Casual Guilds Are Not Easy! is a weekly series (usually) on Destructive Reach which is devoted to the running of those oh-so-mysterious creatures, the ultra casual World of Warcraft guild.  This series covers many of the problems which arise in the day to day running of a casual guild, possible solutions to these, and the implications of these solutions.

So, you have recruited some people, and your guild has grown to a decent size.  Everything seems to be going swimmingly… until a couple of people leave.  Suddenly, you have lost a decent chunk of your core membership, and you aren’t sure how it happened!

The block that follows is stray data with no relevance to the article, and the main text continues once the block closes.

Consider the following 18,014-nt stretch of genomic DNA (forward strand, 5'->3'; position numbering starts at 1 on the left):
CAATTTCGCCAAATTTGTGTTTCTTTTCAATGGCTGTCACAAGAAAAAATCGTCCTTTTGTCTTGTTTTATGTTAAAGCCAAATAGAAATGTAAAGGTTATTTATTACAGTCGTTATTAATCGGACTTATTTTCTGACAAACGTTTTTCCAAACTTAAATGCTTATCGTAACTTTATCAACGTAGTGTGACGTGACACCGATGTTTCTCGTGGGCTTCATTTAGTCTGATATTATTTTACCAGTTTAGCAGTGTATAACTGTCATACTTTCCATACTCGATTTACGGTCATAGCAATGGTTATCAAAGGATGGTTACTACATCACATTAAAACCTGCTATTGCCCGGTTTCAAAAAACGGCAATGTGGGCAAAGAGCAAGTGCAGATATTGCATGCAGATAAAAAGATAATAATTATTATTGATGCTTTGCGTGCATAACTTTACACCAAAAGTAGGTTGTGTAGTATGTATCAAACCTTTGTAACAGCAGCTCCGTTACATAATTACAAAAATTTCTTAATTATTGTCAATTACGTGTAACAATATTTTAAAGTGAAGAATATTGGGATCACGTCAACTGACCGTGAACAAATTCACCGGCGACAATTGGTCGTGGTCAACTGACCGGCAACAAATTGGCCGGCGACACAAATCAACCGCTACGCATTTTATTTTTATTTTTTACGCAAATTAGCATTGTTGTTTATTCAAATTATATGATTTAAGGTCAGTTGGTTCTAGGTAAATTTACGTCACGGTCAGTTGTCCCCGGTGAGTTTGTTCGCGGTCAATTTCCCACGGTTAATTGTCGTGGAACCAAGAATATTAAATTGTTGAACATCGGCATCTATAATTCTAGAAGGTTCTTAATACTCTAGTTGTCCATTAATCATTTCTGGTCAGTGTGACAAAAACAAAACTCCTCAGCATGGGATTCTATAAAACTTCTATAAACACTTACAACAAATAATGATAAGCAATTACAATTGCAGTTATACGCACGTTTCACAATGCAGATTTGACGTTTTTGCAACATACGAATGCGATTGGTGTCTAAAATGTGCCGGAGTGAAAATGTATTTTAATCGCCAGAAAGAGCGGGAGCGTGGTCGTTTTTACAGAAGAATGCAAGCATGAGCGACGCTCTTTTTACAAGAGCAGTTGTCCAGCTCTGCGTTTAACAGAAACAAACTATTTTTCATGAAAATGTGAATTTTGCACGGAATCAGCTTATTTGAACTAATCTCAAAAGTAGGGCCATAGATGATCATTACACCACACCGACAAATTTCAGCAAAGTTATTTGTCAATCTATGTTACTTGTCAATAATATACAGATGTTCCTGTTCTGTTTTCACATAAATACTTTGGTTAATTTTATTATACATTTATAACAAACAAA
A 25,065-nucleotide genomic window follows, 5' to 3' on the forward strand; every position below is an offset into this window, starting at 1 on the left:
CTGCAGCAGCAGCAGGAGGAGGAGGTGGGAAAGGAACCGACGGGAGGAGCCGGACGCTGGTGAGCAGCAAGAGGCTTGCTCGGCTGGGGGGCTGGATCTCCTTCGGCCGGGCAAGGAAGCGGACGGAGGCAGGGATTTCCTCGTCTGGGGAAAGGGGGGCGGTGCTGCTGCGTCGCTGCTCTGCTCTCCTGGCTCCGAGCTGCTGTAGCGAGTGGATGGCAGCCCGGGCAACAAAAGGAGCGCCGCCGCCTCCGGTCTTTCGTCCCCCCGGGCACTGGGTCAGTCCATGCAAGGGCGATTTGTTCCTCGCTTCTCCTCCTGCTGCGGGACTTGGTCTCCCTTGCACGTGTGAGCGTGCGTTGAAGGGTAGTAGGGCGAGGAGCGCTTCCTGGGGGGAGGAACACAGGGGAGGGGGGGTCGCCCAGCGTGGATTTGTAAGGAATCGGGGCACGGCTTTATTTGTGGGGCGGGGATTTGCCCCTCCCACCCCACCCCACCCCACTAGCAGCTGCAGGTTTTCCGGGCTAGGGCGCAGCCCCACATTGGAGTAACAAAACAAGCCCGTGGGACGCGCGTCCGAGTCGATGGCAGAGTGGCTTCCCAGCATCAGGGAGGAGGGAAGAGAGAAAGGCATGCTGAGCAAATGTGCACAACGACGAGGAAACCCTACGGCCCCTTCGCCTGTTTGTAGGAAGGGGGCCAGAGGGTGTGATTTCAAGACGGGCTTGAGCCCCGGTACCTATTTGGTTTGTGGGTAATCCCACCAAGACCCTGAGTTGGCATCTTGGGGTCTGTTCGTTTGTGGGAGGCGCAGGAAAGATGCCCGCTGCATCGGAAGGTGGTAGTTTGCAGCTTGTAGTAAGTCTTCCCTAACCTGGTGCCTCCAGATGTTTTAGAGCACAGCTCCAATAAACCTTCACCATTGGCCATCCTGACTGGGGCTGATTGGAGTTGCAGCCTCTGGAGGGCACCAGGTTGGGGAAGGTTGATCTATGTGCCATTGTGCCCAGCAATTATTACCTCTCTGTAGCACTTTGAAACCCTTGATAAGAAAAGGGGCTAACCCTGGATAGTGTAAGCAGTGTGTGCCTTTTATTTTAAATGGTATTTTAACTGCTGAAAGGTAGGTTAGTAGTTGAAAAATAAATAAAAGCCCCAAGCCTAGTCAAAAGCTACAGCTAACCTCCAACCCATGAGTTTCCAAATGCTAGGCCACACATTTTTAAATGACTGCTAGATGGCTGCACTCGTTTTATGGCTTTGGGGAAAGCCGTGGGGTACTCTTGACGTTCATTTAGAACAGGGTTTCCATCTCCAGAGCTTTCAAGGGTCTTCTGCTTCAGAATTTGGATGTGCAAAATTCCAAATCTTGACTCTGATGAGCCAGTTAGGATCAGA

Attrition is a fact of life for guilds.  People will come and go from guilds, and while it can be difficult to take (especially the first time it happens) it is something which is healthy and sometimes necessary for guilds to survive and grow.  However, there is a point where attrition reaches extreme levels, and this can often hit guilds hard.  Most people have been in a guild where a large group of people have left and gone else where, and it is a challenging experience. 

People generally /gquit for 3 basic reasons.  Quite often, there is little a guild can do about this.  However, sometimes things can be changed within the guild to try and keep members.  If your guild is losing too many people, you might need to consider assessing the situation and seeing what things could possibly be changed.  However, you do need to balance the needs of individuals with the needs of the guild!

1.  The goals of the individual no longer coincide with the goals of the guild.